COPD symptoms • excess mucous production of the lungs, often causing a clearing of the throat of mucous in the morning, immediately after getting up • shortness of breath, especially with light to moderate physical activities • wheezing • frequent lung infections • a longstanding cough that produces clear, white, yellow or green mucus • lightness in the chest • blue lips and fingernails (a medical condition called cyanosis from lack of oxygen intake) • decreased energy • unplanned loss of weight • ankle, feet and lower leg swelling COPD causes The main cause of COPD is cigarette smoking. In fact, 30 percent of smokers will develop COPD. Other causes include environmental exposures involving chemicals, chemical fumes, vapors, dust and air pollution. A notorious cause of COPD is coal dust experienced by coal miners. COPD in these cases is often called “black lung disease.” Additionally, if one has asthma, smoking dramatically increases the risk of developing COPD. There is also a rare genetic condition that causes COPD called Alpha-1-antitrypsin deficiency. In this case, a person is missing a vital protein that protects both the lungs and liver. Alpha-1-antitrypsin deficiency represents only about one percent of all COPD cases, and Alpha-1-antitrypsin deficiency is treated differently. COPD complications COPD can cause several complications, including recurrent lung infections, lung cancer, heart problems, high blood pressure and depression.

COPD prevention The best way to prevent COPD is not to smoke. If you do smoke, quit smoking. Additionally, avoid environmental exposures and chemical pollutants that can damage the lungs including coal dust and other chemical fumes. A respiratory protective mask should always be utilized in any work situation with pollutant exposures to a worker’s lungs. COPD diagnosis The diagnosis of COPD is made by an experienced physician utilizing multiple informational inputs including medical history, physical examination, imaging studies, blood analysis and special lung function tests. COPD treatment The treatment of COPD includes smoking cessation; inhibition of environmental or work-related lung pollutants or irritants; medical inhalers that reduce inflammation or increase lung function by relaxing the muscles around the airways, making it easier to breathe and decreasing shortness of breath; oxygen therapy; systemic prescription medications; and, most importantly, a pulmonary rehabilitation program. Pulmonary rehabilitation is the most essential and useful treatment of COPD that extends life and quality of life. Pulmonary rehabilitation is a specially designed program that employs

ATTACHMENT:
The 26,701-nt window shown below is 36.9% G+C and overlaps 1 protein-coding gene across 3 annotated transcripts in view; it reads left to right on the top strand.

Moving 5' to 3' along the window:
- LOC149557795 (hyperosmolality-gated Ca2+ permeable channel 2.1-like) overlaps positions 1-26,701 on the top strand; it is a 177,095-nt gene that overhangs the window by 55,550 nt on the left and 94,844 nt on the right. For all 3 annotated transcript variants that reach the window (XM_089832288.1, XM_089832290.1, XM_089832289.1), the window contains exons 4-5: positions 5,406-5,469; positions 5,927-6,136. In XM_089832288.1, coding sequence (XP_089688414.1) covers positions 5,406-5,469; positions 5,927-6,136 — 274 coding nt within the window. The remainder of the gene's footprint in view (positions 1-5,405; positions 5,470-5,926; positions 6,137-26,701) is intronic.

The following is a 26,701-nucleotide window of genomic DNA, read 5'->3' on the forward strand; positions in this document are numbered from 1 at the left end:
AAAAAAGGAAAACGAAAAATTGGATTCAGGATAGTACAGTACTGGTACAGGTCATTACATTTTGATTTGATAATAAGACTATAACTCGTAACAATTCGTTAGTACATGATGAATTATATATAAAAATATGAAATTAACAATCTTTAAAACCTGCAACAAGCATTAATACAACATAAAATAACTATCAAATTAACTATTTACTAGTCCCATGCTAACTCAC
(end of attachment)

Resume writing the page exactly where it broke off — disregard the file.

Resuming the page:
special exercises, educational programs, and support that is designed to allow participants to function and breathe at the very highest level possible. Pulmonary rehabilitation allows patients to work with a

specialized team of pulmonary health professionals to improve overall health and breathing function by focusing on improving physical health through a complete program of physical exercises. The underlying belief is that by improving physical condition through structured exercise, one will also improve breathing and lung health. Another goal of pulmonary rehabilitation is to educate patients on best practices to manage their COPD so that they

have the lifetime benefit of staying active and healthy. The educational program includes tools to address adverse situations that accompany COPD such as anxiety, panic attacks, and depression. Other techniques focus on proper breathing exercises, how to prevent COPD exacerbations, how to travel with COPD, the proper use of oxygen and medications, relaxation techniques, and important nutritional considerations. Another benefit of pulmonary rehabilitation is that patients will meet and interact with other people who also have COPD, so networking and sup-

port groups can also develop. The diagnosis of COPD must be made by a physician with a subsequent referral for pulmonary rehabilitation. The team of pulmonary specialists is exceptionally skilled at working with people at all levels of breathing function. Your general health and pulmonary status will be closely and carefully recorded, evaluated and monitored. With this information, the pulmonary rehabilitation team of specialists will

custom design a program for the patient. The program will start very slowly and progress as the participant is able. It is amazing how well patients do and how well and fast they can progress, even if they start at only doing a minute or two of exercises. Patients are brought along slowly and carefully to ultimately breathe and function at the highest level possible. It is important to remember that, in many cases, COPD can be prevented and can be treated. If you or a loved one has COPD, talk to your doctor about new treatments and a pulmonary rehabilitation program. Charles E. Crutchfield III, MD is a board certified dermatologist and Clinical Professor of Dermatology at the University of Minnesota Medical School. He also has a private practice in Eagan, MN. He received his M.D. and Master’s Degree in Molecular Biology and Genomics from the Mayo Clinic. He has been selected as one of the top 10 dermatologists in the United States by Black Enterprise magazine. Dr. Crutchfield was recognized by Minnesota Medicine as one of the 100 Most Influential Healthcare Leaders in Minnesota. He is the team dermatologist for the Minnesota Twins, Vikings, Timberwolves, Wild and Lynx. Dr. Crutchfield is an active member of both the American and National Medical Associations.